In 2007, a co-worker that the AP also has agreed not to identify decided to focus on a man known as Abu Ahmed al-Kuwait, a nom de guerre. Other terrorists had identified al-Kuwait as an important courier upper echelon of Al-Qaeda and believed it could help lead to finding bin Laden.
“They had their teeth at this and would not let go,” said John McLaughlin and his team. “This was an obsession.”
It took three years, but in August 2010, al-Kuwait recording appeared on a National Security Agency. Theanlyst gave women a memorandum of John, “Closing the messenger of Bin Laden”, saying his team believes that al-Kuwaiti was on the outskirts of Islamabad.
As the CIA focused on al-Kuwait, the team of John continually updates the memo with fresh information. The hunt for al-Kuwait was actually searching for Bin Laden and who was not afraid to say so.
CIA Director, Leon Panetta, I wanted to know more. John never overpromised, colleagues recalled, but he was not afraid to say it had a good chance that this could be a great opportunity for the agency.
The CIA monitoring al-Kuwait a walled in Abbottabad. If Bin Laden is hiding there, in a busy suburb, not far from the Pakistan Military Academy, which challenged most of what the agency had taken on his hideout.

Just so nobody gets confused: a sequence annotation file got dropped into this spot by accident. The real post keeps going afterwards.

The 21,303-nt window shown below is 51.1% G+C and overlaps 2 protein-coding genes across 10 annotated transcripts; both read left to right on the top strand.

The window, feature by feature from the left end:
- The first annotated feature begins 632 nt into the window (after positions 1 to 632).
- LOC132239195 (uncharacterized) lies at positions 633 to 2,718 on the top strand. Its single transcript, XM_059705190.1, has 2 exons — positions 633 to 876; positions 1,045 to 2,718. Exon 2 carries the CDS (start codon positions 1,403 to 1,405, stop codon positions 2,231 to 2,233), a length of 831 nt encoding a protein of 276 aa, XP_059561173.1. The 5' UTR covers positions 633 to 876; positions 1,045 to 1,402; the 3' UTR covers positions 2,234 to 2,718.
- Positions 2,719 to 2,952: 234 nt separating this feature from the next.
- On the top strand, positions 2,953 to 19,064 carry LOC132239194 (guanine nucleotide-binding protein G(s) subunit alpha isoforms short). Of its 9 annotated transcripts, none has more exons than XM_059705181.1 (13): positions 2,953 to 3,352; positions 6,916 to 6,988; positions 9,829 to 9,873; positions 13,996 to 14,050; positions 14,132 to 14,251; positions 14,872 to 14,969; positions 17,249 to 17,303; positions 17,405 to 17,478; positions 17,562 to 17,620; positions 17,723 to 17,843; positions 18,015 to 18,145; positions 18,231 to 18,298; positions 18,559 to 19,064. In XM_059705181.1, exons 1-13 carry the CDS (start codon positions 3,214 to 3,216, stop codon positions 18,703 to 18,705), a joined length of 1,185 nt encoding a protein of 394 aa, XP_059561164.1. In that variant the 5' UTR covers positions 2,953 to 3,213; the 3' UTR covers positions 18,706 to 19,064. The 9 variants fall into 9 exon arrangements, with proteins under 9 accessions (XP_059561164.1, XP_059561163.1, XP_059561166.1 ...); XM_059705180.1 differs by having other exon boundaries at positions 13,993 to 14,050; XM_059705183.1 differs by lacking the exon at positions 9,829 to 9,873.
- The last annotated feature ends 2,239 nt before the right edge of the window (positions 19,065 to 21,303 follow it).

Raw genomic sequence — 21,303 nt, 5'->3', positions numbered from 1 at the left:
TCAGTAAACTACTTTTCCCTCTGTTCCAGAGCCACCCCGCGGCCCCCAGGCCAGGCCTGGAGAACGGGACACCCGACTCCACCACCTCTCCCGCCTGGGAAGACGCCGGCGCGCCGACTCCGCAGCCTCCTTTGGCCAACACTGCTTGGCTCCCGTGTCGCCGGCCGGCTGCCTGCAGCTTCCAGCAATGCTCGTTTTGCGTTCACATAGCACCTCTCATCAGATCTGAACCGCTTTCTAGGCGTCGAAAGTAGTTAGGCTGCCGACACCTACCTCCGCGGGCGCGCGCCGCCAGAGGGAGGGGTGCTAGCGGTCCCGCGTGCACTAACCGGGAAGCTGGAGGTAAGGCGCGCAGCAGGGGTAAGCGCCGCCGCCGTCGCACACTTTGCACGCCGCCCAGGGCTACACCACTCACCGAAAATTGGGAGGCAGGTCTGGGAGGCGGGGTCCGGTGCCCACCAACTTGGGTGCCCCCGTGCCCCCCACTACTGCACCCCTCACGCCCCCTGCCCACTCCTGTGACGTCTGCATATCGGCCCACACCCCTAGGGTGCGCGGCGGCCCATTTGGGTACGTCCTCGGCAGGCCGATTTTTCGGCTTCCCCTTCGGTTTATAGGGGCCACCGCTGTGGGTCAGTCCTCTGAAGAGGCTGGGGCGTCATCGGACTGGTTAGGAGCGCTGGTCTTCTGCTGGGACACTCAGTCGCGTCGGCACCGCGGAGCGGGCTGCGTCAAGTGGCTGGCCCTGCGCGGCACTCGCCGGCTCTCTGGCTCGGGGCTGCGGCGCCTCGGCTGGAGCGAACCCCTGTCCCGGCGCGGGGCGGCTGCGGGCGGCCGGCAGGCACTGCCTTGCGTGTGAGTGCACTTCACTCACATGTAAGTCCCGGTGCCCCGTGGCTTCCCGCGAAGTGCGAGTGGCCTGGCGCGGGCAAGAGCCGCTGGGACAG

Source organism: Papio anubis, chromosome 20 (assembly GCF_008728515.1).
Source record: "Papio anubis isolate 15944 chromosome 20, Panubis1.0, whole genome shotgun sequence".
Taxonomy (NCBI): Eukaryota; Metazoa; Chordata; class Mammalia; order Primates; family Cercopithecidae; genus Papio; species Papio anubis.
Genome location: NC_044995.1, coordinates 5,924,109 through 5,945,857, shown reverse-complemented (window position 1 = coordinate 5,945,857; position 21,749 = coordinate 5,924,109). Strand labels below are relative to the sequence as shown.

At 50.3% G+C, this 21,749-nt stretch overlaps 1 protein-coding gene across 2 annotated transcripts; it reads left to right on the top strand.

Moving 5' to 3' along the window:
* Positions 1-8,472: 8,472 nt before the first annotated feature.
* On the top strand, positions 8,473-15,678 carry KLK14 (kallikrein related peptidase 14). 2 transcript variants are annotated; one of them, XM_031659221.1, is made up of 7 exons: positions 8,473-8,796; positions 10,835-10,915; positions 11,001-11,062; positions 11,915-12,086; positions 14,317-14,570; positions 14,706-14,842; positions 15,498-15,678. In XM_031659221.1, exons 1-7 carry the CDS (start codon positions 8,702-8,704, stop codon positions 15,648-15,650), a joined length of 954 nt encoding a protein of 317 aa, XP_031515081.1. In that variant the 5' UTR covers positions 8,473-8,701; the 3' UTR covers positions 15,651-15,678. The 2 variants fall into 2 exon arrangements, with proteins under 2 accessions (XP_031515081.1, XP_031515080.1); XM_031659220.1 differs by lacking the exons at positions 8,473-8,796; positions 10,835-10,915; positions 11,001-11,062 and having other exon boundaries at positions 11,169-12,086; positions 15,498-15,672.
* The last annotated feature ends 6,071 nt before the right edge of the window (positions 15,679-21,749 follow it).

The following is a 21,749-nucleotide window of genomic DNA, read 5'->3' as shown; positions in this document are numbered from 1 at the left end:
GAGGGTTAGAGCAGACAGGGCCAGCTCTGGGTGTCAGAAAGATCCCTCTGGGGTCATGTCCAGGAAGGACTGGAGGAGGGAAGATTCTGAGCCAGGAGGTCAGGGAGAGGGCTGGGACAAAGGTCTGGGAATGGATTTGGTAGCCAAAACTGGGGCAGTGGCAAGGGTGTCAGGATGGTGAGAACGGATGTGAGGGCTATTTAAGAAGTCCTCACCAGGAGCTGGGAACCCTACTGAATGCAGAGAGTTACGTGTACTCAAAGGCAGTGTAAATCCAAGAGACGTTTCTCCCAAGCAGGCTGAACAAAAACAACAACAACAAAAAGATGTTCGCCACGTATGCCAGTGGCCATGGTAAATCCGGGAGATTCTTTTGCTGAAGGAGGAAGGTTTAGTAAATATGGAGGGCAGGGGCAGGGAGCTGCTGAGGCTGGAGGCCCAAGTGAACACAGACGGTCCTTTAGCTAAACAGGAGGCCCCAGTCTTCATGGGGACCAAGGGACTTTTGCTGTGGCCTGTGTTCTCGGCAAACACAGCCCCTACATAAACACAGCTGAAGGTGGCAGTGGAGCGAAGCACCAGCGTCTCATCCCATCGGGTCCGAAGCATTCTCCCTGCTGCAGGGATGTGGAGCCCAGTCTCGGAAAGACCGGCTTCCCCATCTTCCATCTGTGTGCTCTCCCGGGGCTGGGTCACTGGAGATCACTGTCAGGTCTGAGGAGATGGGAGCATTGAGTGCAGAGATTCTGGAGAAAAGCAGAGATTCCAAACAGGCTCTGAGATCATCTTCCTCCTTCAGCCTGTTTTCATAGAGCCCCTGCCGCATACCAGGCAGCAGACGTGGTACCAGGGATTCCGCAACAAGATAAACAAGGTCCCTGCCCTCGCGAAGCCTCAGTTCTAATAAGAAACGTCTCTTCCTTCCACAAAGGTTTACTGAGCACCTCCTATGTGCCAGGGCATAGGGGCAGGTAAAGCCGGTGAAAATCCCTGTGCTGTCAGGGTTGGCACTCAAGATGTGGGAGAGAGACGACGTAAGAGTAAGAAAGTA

However, John said it was not so farfetched. Based on what I knew about the hideouts of Bin Laden before he said it made sense that bin Laden was surrounded only with e-mails and family and not use telephones or the Internet. The CIA knew that al-Qaida had lived in urban areas before.
Panetta a cautious Obama took the information, but there was much work to do.
The government tried to find out everything that was in the compound.
Again and again, John and his team asked who else might be living in that compound. They came with five or six alternatives; Bin Laden was always the best explanation.
John was always optimistic, rating their confidence as much as 80 percent.
But everyone knew the risk that the CIA was taking when he told the President that Bin Laden was in Abbottabad and wrong. “We all knew that if he was not there and was a disaster, would certainly have consequences,” he recalled.
John was one of several CIA officials repeatedly said that Obama and others in the White House. Officials and former officials involved in the discussions said John had a freshness and confidence reassuring.
In April, the president had decided to send the Navy SEALs to assault the compound.
In the Situation Room, theanlyst who was barely known outside the intelligence world together took his place alongside the officials of the nation’s maximum security, the names of the home and familiar faces from Washington.
An agonizing 40 minutes after Navy SEALs stormed the compound, the report came back: Bin Laden was dead.
Two days after the death of Bin Laden accompanied John Panetta to the Capitol. The Senate Intelligence Committee wanted a full report on the success of the mission. At a time when the closed session, Panetta turned to the man who fights against t*rror*sm resume included four directors of the CIA.
He started talking on the operation and the years of intelligence that are based on. And as he spoke of the mission that had become his career, calm, collectedanlyst stopped, and was excited.